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    Author(s): Pete Morton
    Date: 2000
    Source: In: McCool, Stephen F.; Cole, David N.; Borrie, William T.; O’Loughlin, Jennifer, comps. 2000. Wilderness science in a time of change conference—Volume 2: Wilderness within the context of larger systems; 1999 May 23–27; Missoula, MT. Proceedings RMRS-P-15-VOL-2. Ogden, UT: U.S. Department of Agriculture, Forest Service, Rocky Mountain Research Station. p. 238-250
    Publication Series: Proceedings (P)
    Station: Rocky Mountain Research Station
    PDF: View PDF  (360 B)

    Description

    Since passage of the Wilderness Act, economists have derived the total economic valuation framework for estimating wildland benefits. Over the same time period, policies adopted by public land management agencies have been slow to internalize wilderness economics into management decisions. The lack of spatial resolution and modeler bias associated with the FORPLAN model, combined with asymmetrical budget shortfalls, procedural errors and the overestimation of stumpage prices have contributed to a commodity bias in public land allocation decisions. This bias has spurred some economists to advocate privatization of public land management. Market forces cannot, however, be relied upon to adequately supply wilderness resources, and non-market alternatives are preferable for addressing the shortcomings identified.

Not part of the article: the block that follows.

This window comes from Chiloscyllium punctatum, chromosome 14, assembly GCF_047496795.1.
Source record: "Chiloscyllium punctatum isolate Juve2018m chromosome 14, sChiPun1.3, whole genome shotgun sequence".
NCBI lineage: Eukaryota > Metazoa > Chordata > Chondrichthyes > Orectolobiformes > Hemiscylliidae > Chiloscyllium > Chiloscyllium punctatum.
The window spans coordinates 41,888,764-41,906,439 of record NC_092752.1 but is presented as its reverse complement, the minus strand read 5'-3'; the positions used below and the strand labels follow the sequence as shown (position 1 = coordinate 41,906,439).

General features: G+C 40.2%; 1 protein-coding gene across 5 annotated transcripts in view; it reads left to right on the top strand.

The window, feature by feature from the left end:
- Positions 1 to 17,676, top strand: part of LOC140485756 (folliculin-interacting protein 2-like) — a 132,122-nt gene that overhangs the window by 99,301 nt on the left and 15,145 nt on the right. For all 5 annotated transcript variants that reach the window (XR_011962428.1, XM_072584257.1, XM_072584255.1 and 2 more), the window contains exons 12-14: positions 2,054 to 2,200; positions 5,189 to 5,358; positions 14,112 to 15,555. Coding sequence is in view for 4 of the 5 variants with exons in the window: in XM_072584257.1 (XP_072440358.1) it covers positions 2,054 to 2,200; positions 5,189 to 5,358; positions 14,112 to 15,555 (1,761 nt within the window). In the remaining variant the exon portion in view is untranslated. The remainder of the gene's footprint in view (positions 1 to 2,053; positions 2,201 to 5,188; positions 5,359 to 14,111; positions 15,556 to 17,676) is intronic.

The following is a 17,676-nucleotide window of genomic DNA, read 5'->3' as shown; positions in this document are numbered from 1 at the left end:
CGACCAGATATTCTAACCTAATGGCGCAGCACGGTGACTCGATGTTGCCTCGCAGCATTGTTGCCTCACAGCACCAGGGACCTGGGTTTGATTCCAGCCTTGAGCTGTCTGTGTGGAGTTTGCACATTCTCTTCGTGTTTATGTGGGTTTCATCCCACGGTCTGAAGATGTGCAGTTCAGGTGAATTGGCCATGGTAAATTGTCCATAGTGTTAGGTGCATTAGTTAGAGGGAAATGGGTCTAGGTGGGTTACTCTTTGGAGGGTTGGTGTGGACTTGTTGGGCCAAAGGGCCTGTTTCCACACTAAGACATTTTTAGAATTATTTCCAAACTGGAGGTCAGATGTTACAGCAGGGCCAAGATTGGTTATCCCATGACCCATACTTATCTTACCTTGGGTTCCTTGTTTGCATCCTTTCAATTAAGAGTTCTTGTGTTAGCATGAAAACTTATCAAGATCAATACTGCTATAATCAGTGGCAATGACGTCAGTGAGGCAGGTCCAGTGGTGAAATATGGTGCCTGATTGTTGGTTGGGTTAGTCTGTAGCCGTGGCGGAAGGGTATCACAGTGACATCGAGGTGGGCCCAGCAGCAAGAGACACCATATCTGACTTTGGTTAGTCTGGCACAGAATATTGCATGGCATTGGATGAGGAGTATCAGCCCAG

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    Citation

    Morton, Pete. 2000. Wildland economics: theory and practice. In: McCool, Stephen F.; Cole, David N.; Borrie, William T.; O’Loughlin, Jennifer, comps. 2000. Wilderness science in a time of change conference—Volume 2: Wilderness within the context of larger systems; 1999 May 23–27; Missoula, MT. Proceedings RMRS-P-15-VOL-2. Ogden, UT: U.S. Department of Agriculture, Forest Service, Rocky Mountain Research Station. p. 238-250

    Keywords

    wilderness, economic valuation, benefits, policy, FORPLAN

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